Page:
Hawks made 33 State Capture arrests
Five cases are before various courts.
The Directorate for Priority Crime Investigation (Hawks) have made 33 arrests from the recommendations of the Commission of Inquiry into Allegations of State Capture.
The Hawks briefed parliament on progress made since the last state capture report was handed over to President Cyril Ramaphosa last year.
The Hawks established a task team comprising 20 “experienced” investigators to prioritise the investigations emanating from the state capture commission in November 2022.
The Hawks confirmed it has 47 matters arising from state capture, with five court cases, two pending the NPA’s decision, 10 cases under investigation, 30 inquiries under investigation and two finalised cases.
At least 33 arrests have been made from the state capture cases.
State capture cases in court
Among the 47 state capture-related matters, there are two cases on the court roll about the Passenger Rail Agency of South Africa (Prasa), while two suspects have been arrested.
Six arrests have been made in relation to Eskom corruption, with one case on the roll.
Of the 11 cases at the South African Airways, three are under investigation addressing 18 state capture report recommendations, with 62 statements taken for the case.
The Hawks also has cases in relation to Transnet and the department of transport.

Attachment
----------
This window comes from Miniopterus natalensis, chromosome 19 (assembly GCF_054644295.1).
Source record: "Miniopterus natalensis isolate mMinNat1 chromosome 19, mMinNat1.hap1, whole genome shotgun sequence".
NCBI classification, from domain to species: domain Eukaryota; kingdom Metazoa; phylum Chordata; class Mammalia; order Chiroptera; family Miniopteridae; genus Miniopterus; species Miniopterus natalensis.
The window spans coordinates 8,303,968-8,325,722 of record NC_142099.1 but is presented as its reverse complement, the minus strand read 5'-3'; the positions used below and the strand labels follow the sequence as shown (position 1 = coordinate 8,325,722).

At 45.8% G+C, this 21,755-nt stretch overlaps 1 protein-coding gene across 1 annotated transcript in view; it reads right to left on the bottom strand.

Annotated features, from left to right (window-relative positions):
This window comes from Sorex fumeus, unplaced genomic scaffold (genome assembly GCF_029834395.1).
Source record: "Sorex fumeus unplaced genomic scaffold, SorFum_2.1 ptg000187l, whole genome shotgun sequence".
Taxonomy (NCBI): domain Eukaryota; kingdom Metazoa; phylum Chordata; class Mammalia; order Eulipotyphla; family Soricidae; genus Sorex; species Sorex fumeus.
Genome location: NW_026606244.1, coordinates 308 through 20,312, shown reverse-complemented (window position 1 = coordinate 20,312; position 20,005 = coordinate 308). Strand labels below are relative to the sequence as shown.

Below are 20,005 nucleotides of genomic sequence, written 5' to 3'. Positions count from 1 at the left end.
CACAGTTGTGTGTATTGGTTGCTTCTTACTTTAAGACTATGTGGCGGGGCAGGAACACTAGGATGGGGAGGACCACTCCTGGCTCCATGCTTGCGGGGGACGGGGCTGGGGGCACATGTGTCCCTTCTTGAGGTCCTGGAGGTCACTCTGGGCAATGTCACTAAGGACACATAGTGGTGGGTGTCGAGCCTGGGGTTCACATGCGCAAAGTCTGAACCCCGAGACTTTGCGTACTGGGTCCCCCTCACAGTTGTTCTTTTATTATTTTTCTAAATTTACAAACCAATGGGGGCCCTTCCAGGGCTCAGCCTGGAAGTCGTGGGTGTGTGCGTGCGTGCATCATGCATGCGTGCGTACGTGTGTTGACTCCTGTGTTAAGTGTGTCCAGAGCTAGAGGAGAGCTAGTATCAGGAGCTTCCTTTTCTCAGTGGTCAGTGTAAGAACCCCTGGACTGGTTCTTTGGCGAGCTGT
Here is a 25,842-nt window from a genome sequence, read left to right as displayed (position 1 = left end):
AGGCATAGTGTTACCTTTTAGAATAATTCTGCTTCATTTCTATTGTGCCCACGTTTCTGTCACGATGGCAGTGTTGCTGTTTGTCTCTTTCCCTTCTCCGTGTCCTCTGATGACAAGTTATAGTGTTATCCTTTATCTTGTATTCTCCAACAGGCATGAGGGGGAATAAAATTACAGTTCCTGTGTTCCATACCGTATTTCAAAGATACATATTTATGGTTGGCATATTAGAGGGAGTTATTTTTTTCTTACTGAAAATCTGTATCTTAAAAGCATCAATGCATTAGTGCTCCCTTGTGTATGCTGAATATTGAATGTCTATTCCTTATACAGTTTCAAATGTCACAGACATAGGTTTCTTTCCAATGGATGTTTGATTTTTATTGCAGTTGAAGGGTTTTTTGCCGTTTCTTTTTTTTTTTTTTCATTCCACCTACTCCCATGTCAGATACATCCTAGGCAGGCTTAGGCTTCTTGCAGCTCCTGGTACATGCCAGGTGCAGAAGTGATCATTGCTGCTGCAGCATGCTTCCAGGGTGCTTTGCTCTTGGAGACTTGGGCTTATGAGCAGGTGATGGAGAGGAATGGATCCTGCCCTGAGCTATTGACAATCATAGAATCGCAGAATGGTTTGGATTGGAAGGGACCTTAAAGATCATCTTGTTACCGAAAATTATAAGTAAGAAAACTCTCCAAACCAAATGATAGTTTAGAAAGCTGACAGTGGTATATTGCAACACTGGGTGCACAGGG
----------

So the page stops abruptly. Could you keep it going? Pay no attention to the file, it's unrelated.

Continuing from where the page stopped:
The chief justice said the slow implementation of the recommendations gave the impression that corruption had no consequences.
Zondo called for a re-evaluation of the country’s approach to tackling corruption, saying: “Whatever we have been doing as a country to fight corruption simply doesn’t seem to be working.”
Is Ramaphosa’s doing enough on corruption?
While Zondo said more still needed to be done to address corruption in the country, President Cyril Ramaphosa’s government was engaged in “some activities”.
“I don’t think there are areas where they have completed, but there are some activities. The question is whether it’s enough, or happening with sufficient pace.”
Zondo also questioned the pace at which Ramaphosa was implementing the commission’s findings against ministers and deputy ministers.
“I am not aware that he has announced to the country that he has done so in regards to so and so and has come to the conclusion that maybe the findings of the commission were not justifiable. The people of South Africa know the evidence that was led before the commission,” he said.